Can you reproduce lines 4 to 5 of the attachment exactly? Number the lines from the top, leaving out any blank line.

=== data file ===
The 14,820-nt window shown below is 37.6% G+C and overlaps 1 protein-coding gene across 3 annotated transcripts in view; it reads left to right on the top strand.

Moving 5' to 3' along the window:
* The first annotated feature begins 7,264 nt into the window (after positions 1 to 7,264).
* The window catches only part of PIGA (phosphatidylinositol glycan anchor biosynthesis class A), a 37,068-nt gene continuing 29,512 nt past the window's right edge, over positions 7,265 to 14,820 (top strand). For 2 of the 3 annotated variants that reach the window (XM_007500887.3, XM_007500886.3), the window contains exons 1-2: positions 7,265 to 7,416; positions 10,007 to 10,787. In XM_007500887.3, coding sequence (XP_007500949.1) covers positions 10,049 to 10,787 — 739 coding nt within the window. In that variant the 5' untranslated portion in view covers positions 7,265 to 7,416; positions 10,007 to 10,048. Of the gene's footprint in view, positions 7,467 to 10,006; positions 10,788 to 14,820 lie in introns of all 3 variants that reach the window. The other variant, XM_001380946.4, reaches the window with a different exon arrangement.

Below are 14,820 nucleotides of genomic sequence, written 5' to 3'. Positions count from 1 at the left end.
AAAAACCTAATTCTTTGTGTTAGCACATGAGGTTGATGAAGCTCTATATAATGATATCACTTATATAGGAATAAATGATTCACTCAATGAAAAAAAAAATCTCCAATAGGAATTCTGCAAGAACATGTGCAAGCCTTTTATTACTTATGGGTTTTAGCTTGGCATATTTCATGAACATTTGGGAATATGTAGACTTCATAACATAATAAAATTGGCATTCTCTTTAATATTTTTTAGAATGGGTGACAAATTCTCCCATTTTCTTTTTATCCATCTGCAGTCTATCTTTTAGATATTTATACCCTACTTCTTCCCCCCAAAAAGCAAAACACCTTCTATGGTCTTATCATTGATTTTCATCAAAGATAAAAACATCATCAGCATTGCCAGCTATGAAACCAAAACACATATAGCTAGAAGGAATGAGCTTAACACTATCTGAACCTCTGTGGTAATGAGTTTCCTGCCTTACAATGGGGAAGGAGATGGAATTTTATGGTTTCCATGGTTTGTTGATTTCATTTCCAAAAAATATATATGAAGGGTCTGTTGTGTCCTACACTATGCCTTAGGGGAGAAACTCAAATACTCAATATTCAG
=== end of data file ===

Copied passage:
* The window catches only part of PIGA (phosphatidylinositol glycan anchor biosynthesis class A), a 37,068-nt gene continuing 29,512 nt past the window's right edge, over positions 7,265 to 14,820 (top strand). For 2 of the 3 annotated variants that reach the window (XM_007500887.3, XM_007500886.3), the window contains exons 1-2: positions 7,265 to 7,416; positions 10,007 to 10,787. In XM_007500887.3, coding sequence (XP_007500949.1) covers positions 10,049 to 10,787 — 739 coding nt within the window. In that variant the 5' untranslated portion in view covers positions 7,265 to 7,416; positions 10,007 to 10,048. Of the gene's footprint in view, positions 7,467 to 10,006; positions 10,788 to 14,820 lie in introns of all 3 variants that reach the window. The other variant, XM_001380946.4, reaches the window with a different exon arrangement.

Below are 14,820 nucleotides of genomic sequence, written 5' to 3'. Positions count from 1 at the left end.